Republican lawmakers raised concern Wednesday that President Barack Obama’s pick to lead the Federal Reserve might be too willing to tolerate inflation and too inclined to support economic stimulus efforts, but only a few signaled that they intend to oppose her confirmation.
Obama formally nominated Janet Yellen, the vice chair of the Federal Reserve, to head the world’s most important central bank. The current chairman, Ben Bernanke, joined them at the White House announcement.
“She is a proven leader and she is tough. Not just because she is from Brooklyn,” the president said.
Yellen “sounded the alarm early about the housing bubble,” Obama noted, adding that she’s “exceptionally qualified” and “listens to competing views and brings people together around a common goal.”
Sign Up and Save
Get six months of free digital access to the Lexington Herald-Leader
“Janet Yellen has the background, experience and knowledge to be a fine chairwoman of the Federal Reserve,” said Sen. Dianne Feinstein, D-Calif., the head of the Senate Intelligence Committee.
“President Obama has made an outstanding choice in nominating my colleague and friend Janet Yellen to chair the Federal Reserve Board,” Bernanke said later in a statement. “Janet is exceptionally well qualified for the position, with stellar academic credentials and a strong record as a leader and a policymaker.”
Not only is Yellen an economist, but also her husband, George Akerlof, is a 2001 Nobel Prize-winning economist and their son, Robert, is an economics professor at the University of Warwick in England.
“You can imagine the conversation around the dinner table might be a little different than ours,” Obama joked.
In brief comments at the White House announcement, a beaming Yellen noted that “the past six years have been tumultuous for the economy and challenging for many Americans.” Sounding a populist note that will play well with Democrats who control the Senate, Yellen said, “Too many Americans still can’t find a job and worry how they’ll pay their bills and provide for their families.”
Yellen and Obama praised Bernanke, who’ll step down Jan. 31 after eight years that included the 2008 financial crisis and the Great Recession. He didn’t speak at the ceremony.
Yellen, who’s 67, has been joined at the hip with Bernanke in implementing the controversial bond-buying programs that some Republicans allege are akin to printing new money. It’s this effort, called quantitative easing, that provoked outright opposition from at least two GOP senators.
“Vice Chair Yellen will continue the destructive and inflationary policy of pouring billions of newly printed money every month into our economy, and artificially holding interest rates to near zero,” Sen. Pat Roberts, R-Kan., said in a statement. “This policy has been in place far too long.”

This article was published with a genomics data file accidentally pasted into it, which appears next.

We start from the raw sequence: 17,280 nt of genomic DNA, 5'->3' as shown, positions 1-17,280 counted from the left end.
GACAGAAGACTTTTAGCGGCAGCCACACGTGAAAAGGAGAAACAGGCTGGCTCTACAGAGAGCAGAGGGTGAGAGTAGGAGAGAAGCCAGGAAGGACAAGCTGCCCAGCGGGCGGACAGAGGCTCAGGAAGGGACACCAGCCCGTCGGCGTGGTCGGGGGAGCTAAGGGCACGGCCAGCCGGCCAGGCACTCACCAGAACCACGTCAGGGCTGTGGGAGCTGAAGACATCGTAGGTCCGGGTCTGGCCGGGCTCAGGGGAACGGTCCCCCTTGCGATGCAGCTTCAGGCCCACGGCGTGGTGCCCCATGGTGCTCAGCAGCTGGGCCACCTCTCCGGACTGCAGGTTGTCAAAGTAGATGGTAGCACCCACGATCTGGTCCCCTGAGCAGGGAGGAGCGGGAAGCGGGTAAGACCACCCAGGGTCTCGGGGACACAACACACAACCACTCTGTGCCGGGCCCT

“Ms. Yellen subscribes to the liberal school of thought that the best way to handle our nation’s fiscal challenges is to throw more money at them,” Sen. John Cornyn, R-Texas, a member of the Senate Finance Committee, said in a statement. “This stimulus obsession is the reason the nation finds itself in the fiscal calamity it does today, and the last thing we need is a leader at the helm of the Federal Reserve who is intent on more quantitative easing that harms our economy and further burdens hardworking Americans.”
Sen. Bob Corker, R-Tenn., a member of the Senate Banking Committee, has noted that he’d opposed Yellen’s nomination to become the Fed’s vice chair in 2010 and hasn’t changed his views. If anything, he said, he now has more questions.
“Any evidence if quantitative easing is actually working relative to employment? And . . . I want to make sure that she doesn’t view herself as an enabler of bad policy within the Congress itself,” Corker said on CNBC.
Other Republican senators signaled concern but not outright opposition.
Alabama Sen. Jeff Sessions made it clear that he’d make Yellen’s nomination a debate over the Fed’s controversial bond-buying efforts, now at a pace of $85 billion a month in a bid to knock down long-term lending rates and stimulate economic activity.
“I intend to fairly but rigorously scrutinize this nominee. What we need in the Fed is a policy of humility that recognizes its limitations and the risk of continued easing,” Sessions said in a statement. He added, “The stimulus mindset in Washington – both fiscal and monetary – has not produced strong, sustainable growth.”